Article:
From: stormreaver
Written: 2018-07-11 16:37:07.20854
Subject: Pool Chemistry Blues

I've had my above-ground pool for several years, and it has usually been a monstrous battle to keep the water clean and clear. Up until now, there have been exactly two years where I managed to beat back the inevitable algae infestation.

For years, I have bought sodium hypochlorite chlorine tablets to keep my pool sanitized. Sodium Hypochlorite tablets contain stabilizer, which prevents the chlorine from burning off in the sunlight. This sounds great to the novice pool maintainer, as chlorine tablets aren't necessarily cheap.

I had learned everything I needed to know about pool water balance: chlorine at one to three parts per million (which never worked for me, by the way, so I kept it at 10 to 12), PH at 6.8 to 7.6 (I usually kept it at about 7.2), total alkalinity between 80 and 120 (mine usually averaged 90). I thought to myself, smugly, that those so-called pool specialists sites are always wrong, since their chlorine recommendation never worked for me. I have found empirically that they don't know what they're talking about (or so I thought).

There was another chemical factor that appeared in most balance help requests: CYA, which I found meant Cyanuric Acid. I briefly read about it, but didn't understand it, so I concluded that it was useless. More on this later.

For two total, non-consecutive years, I managed to keep my pool water clean and clear. On those years, I proudly proclaimed to my wife that I had mastered pooled chemistry, despite those so-called pool water expert Web sites. For all the other years, I fought with mild depression at my inability to keep my pool water clean. For those years, I ended up draining and refilling my 13,000-gallon pool two or three times during the swimming season.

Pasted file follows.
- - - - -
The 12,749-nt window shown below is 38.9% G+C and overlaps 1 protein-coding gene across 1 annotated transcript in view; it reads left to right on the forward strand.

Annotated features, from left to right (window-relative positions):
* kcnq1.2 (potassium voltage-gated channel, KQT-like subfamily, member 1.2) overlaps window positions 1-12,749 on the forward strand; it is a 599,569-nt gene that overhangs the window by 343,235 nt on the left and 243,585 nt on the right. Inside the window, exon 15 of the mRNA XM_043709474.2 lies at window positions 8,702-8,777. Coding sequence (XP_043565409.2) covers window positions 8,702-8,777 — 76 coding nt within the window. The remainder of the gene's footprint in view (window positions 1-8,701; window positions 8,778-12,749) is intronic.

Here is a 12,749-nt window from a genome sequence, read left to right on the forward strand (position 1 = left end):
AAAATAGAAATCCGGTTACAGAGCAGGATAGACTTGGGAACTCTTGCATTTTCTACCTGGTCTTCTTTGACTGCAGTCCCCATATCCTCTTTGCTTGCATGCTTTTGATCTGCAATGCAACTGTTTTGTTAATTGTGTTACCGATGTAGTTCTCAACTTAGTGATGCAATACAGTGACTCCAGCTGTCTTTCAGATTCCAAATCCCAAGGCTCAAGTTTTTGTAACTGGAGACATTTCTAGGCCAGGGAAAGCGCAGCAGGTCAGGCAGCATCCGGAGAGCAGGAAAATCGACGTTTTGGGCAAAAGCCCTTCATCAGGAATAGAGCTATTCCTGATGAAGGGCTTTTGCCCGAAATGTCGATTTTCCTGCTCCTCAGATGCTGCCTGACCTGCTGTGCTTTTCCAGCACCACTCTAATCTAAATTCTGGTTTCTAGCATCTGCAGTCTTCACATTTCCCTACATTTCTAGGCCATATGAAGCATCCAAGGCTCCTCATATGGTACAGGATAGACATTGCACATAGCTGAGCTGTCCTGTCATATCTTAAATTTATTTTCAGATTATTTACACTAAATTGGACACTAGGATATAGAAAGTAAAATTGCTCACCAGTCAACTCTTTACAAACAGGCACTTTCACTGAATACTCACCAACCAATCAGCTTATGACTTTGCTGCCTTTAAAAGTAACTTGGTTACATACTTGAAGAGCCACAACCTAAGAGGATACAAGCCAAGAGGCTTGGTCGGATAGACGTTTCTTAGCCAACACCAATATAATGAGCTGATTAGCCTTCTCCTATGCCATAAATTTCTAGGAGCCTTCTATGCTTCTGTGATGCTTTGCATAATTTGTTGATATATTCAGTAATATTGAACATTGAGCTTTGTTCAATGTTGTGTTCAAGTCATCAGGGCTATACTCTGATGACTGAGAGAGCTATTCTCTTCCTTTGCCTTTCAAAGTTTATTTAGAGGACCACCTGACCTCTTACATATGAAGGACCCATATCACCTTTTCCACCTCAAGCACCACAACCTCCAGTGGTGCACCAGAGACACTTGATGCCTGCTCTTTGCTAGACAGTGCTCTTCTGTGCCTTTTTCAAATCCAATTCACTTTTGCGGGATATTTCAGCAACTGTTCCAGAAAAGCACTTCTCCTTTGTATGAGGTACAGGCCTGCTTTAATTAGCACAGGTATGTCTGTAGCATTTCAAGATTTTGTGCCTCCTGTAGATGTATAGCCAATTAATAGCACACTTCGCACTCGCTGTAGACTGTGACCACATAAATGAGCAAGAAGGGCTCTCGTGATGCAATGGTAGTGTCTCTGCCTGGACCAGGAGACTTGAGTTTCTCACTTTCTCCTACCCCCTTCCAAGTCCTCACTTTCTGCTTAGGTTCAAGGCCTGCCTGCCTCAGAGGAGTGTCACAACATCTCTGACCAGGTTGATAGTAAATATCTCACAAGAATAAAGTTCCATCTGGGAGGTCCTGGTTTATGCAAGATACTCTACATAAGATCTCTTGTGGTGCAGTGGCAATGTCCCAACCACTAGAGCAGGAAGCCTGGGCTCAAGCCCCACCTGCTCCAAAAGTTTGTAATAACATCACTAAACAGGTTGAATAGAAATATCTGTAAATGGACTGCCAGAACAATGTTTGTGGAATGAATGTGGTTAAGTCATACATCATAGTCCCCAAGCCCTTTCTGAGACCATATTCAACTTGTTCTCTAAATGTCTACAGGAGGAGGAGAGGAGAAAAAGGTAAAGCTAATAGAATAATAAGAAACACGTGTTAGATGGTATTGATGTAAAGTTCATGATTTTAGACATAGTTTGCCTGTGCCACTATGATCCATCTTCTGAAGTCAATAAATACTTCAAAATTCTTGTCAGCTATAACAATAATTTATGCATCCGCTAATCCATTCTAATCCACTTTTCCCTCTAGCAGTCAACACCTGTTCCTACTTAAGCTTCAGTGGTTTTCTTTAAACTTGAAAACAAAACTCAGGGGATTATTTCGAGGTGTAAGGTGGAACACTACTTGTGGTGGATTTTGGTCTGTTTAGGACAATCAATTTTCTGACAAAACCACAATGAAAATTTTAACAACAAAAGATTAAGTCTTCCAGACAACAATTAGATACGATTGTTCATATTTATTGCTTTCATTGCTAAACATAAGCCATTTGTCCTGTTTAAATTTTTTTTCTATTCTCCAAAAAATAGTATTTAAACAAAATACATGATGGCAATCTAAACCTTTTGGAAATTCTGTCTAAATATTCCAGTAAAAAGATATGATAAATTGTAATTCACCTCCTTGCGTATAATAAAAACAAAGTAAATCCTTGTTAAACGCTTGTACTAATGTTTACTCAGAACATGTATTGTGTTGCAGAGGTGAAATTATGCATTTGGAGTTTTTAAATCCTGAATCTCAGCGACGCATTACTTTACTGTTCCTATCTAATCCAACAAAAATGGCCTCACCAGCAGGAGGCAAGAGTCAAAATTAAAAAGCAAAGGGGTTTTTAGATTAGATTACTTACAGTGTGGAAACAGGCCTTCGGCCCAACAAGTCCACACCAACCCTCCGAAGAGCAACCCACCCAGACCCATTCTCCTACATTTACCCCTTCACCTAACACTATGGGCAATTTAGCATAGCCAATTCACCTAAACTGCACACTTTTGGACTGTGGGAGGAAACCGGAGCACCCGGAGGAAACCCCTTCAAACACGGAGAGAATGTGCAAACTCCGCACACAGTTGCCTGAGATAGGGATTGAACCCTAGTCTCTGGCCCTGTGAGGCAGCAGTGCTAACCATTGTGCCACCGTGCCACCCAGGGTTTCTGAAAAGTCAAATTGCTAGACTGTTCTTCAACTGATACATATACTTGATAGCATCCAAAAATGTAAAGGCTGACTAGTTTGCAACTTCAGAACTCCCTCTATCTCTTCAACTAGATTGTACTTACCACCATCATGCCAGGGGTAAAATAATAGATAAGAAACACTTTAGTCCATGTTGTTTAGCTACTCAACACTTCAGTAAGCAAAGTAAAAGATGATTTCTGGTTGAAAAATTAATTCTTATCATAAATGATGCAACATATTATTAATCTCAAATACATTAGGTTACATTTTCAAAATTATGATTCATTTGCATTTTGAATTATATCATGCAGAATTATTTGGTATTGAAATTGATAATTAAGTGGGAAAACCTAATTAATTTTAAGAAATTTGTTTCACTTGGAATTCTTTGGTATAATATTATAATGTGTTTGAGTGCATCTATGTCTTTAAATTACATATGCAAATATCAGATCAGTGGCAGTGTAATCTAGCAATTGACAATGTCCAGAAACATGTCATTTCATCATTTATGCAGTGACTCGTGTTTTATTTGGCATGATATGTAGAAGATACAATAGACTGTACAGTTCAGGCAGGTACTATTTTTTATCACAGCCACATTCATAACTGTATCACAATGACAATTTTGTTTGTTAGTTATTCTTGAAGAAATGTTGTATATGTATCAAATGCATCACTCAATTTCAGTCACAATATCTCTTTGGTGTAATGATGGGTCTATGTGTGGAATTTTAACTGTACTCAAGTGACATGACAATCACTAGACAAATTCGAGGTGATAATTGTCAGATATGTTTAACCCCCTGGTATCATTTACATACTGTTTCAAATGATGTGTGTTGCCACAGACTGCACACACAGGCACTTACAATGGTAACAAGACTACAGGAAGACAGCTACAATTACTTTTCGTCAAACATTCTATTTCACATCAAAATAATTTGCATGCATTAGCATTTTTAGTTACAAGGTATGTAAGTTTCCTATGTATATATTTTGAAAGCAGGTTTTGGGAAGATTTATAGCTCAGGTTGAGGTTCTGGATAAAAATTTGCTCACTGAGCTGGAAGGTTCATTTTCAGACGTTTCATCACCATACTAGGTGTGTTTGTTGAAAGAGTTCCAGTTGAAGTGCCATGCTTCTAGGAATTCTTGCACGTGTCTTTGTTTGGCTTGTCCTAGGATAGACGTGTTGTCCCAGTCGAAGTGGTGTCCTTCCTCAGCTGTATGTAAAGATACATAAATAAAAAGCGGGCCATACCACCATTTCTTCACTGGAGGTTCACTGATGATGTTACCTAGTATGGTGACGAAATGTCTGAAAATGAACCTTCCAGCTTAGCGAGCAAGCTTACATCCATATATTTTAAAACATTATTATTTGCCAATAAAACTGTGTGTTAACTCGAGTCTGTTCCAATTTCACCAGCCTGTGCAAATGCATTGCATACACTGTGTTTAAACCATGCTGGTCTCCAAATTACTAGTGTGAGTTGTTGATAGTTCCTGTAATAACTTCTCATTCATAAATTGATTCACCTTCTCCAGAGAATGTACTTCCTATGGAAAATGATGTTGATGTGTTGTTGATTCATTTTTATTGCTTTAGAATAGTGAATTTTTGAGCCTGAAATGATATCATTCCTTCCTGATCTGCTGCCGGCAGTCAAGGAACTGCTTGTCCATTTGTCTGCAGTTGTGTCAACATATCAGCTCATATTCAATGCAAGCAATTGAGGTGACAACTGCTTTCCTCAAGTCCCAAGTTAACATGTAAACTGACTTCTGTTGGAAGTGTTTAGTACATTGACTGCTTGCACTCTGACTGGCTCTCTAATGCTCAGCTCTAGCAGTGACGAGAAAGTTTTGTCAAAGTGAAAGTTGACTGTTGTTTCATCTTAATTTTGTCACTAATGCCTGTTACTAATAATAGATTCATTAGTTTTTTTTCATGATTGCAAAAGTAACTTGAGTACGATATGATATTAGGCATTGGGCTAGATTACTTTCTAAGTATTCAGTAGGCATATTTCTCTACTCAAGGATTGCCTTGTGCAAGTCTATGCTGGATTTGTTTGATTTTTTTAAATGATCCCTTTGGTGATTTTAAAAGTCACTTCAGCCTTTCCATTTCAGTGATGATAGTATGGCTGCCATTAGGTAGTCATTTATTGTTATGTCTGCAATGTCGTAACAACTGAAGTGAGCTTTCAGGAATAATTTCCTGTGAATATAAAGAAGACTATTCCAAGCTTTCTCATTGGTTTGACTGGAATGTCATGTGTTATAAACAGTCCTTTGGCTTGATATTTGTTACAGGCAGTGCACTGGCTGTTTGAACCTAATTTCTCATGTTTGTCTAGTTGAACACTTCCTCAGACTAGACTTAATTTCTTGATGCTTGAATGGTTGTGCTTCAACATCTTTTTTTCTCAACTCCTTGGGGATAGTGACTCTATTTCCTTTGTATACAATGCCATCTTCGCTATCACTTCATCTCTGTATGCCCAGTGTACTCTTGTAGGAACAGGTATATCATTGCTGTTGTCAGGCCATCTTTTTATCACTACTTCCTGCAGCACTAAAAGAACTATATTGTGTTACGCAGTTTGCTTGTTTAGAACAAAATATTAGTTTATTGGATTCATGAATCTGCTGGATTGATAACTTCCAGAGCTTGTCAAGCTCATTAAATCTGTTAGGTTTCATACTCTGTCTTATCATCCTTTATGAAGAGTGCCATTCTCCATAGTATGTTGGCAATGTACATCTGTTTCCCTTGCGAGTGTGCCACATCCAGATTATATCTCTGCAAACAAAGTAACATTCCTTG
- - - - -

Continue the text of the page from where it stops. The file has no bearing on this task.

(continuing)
This year, I once again found my pool quickly turning swamp-water green. I did more research on the same pool water sites I had been disparaging, and once again saw people posting their Cyanuric Acid levels along with their other water statistics. This time, I spent more time reading up on Cyanuric Acid, and I saw, for the first time, the role of CYA in algae formation in a form I could understand.

When Cyanuric Acid levels are high, chlorine effectiveness goes way down. When CYA levels reach a certain height (80-something), chlorine becomes almost entirely ineffective. I rushed out to my pool, and performed a CYA test: 90.

AHA! Yay! I found the problem. So now, which chemical do I use to lower CYA, I asked Google. I was dismayed to find that there is no chemical that lowers CYA. The only way to lower it is to partially (or even fully) drain the water and replace it with fresh water.

Damn! It costs about forty five dollars in water to fill my pool, and I desperately didn't want to do that. However, I found that every site with an opinion on CYA said the same thing: drain and refill. So I did.